The MoCA > Let’s turn to some commercial aspects now. Has your art been well received by art lovers and art galleries? What kind of feedback do you normally get from them?
When I stopped generating pieces that I thought everyone else wanted and began creating work that spoke to my soul, that’s when things took flight. Conceptually, my work is very simple in form and design, but the power comes from unique concepts. I try to give people something they’ve never seen before that hits them like a hammer. Love it or hate it, you’ll never forget it.
The MoCA > Focusing on one of your stunning works, in fact, the one that forms the main image on your profile – Love and Bullets I – the message is clear. The image has the ability to shock and awe. Tell us a bit more about it.
Love and Bullets I serves as commentary on domestic violence. It represents the downward, cyclic nature of gift giving after incidents of physical assault. To wit:
After the argument
An extension of abuse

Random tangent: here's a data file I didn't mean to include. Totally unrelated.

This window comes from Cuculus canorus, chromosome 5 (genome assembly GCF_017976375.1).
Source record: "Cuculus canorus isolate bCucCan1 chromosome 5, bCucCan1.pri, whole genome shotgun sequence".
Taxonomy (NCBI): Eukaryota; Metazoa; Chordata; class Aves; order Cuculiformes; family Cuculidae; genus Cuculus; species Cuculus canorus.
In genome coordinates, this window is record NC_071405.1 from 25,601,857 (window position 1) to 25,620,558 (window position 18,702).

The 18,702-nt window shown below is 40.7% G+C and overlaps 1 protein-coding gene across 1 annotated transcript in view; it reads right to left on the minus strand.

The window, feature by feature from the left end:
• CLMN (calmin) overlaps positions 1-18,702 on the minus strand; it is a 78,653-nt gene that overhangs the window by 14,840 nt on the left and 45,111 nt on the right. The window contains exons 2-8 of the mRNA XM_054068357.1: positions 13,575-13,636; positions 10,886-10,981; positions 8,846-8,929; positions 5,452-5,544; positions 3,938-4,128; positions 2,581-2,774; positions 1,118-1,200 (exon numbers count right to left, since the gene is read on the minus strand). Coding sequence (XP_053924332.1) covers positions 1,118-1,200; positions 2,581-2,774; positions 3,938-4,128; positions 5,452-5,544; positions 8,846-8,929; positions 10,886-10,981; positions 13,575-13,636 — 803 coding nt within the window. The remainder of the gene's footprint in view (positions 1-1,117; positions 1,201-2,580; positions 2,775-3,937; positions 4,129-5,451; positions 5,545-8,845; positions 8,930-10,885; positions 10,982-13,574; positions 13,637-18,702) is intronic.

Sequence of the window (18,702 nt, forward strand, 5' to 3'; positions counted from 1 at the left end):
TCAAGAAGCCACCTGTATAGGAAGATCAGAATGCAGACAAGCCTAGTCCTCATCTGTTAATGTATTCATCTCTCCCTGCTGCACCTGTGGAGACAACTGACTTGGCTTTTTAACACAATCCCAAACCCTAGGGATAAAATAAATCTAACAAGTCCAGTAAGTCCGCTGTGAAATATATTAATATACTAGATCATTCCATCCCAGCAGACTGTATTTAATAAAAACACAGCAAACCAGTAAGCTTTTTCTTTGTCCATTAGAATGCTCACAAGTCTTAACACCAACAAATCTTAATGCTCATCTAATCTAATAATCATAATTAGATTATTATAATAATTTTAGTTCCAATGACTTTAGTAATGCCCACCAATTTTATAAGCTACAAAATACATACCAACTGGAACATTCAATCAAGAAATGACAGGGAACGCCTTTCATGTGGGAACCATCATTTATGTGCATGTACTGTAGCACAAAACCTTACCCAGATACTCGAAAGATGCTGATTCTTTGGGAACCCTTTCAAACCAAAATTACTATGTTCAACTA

As I accept, I signal my aggressor
“Yes, you own me. I know my place.”
Repayment demanded in intimate favors
The cost of such lavishes
Is lost dignity
And I remain
The MoCA > Let’s turn now to a couple of others. Frankly, we were moved by all, but just to pick two for the purpose of discussion. First, Resurrection: what statement are you making beyond what’s evident from the title?
Resurrection addresses the tragedy of opioid addiction. I juxtaposed syringes with a butterfly quite intentionally to allow the viewer the ability to fill in the blank on what the meaning is between the two. The syringe is clearly an implement of addiction and the butterfly the universal symbol for the soul. I trust the viewer to interpret it as it best applies to their experience. By allowing this place for interpretation, it gives the work greater impact. I’ve had people tell me it conveys their grief for someone lost due to overdose while others celebrate their recovery in it. To me, it signifies both beginnings and endings. Of interest, the injection sites on the butterfly occurred completely by accident. I had no idea I had placed them in the veins until I went to process the photographs. I like to think that’s an intervention of some sort coming from somewhere outside of myself.
When the pandemic hit, I put everything on the backburner and devoted my time and talents to mutual aid.